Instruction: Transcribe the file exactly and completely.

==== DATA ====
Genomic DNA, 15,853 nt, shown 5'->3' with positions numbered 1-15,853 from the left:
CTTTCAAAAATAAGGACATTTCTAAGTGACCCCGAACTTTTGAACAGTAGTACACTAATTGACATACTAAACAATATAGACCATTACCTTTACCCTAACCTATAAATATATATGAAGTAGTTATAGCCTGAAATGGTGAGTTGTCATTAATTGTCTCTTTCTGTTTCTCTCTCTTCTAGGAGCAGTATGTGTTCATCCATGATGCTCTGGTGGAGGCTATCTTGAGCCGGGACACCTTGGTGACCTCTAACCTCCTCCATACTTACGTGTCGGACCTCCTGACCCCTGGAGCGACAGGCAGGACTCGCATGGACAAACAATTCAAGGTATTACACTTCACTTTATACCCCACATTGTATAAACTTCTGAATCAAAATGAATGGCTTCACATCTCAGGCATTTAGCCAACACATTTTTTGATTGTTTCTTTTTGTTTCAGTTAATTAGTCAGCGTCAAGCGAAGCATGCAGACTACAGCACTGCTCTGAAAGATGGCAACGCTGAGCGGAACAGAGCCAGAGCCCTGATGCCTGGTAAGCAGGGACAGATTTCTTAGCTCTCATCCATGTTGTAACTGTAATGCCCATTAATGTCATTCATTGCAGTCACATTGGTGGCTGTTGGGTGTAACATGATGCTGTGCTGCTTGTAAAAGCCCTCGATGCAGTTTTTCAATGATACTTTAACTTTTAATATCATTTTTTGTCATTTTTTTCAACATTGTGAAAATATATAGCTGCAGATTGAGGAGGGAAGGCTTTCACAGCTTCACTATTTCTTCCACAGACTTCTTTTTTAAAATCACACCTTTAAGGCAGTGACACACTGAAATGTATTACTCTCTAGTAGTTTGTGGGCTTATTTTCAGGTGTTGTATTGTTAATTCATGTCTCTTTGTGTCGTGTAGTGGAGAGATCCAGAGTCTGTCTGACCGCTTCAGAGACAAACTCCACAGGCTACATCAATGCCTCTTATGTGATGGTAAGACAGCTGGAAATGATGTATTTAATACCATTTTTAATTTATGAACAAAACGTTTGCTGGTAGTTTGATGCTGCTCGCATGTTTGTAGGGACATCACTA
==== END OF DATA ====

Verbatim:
Genomic DNA, 15,853 nt, shown 5'->3' with positions numbered 1-15,853 from the left:
CTTTCAAAAATAAGGACATTTCTAAGTGACCCCGAACTTTTGAACAGTAGTACACTAATTGACATACTAAACAATATAGACCATTACCTTTACCCTAACCTATAAATATATATGAAGTAGTTATAGCCTGAAATGGTGAGTTGTCATTAATTGTCTCTTTCTGTTTCTCTCTCTTCTAGGAGCAGTATGTGTTCATCCATGATGCTCTGGTGGAGGCTATCTTGAGCCGGGACACCTTGGTGACCTCTAACCTCCTCCATACTTACGTGTCGGACCTCCTGACCCCTGGAGCGACAGGCAGGACTCGCATGGACAAACAATTCAAGGTATTACACTTCACTTTATACCCCACATTGTATAAACTTCTGAATCAAAATGAATGGCTTCACATCTCAGGCATTTAGCCAACACATTTTTTGATTGTTTCTTTTTGTTTCAGTTAATTAGTCAGCGTCAAGCGAAGCATGCAGACTACAGCACTGCTCTGAAAGATGGCAACGCTGAGCGGAACAGAGCCAGAGCCCTGATGCCTGGTAAGCAGGGACAGATTTCTTAGCTCTCATCCATGTTGTAACTGTAATGCCCATTAATGTCATTCATTGCAGTCACATTGGTGGCTGTTGGGTGTAACATGATGCTGTGCTGCTTGTAAAAGCCCTCGATGCAGTTTTTCAATGATACTTTAACTTTTAATATCATTTTTTGTCATTTTTTTCAACATTGTGAAAATATATAGCTGCAGATTGAGGAGGGAAGGCTTTCACAGCTTCACTATTTCTTCCACAGACTTCTTTTTTAAAATCACACCTTTAAGGCAGTGACACACTGAAATGTATTACTCTCTAGTAGTTTGTGGGCTTATTTTCAGGTGTTGTATTGTTAATTCATGTCTCTTTGTGTCGTGTAGTGGAGAGATCCAGAGTCTGTCTGACCGCTTCAGAGACAAACTCCACAGGCTACATCAATGCCTCTTATGTGATGGTAAGACAGCTGGAAATGATGTATTTAATACCATTTTTAATTTATGAACAAAACGTTTGCTGGTAGTTTGATGCTGCTCGCATGTTTGTAGGGACATCACTA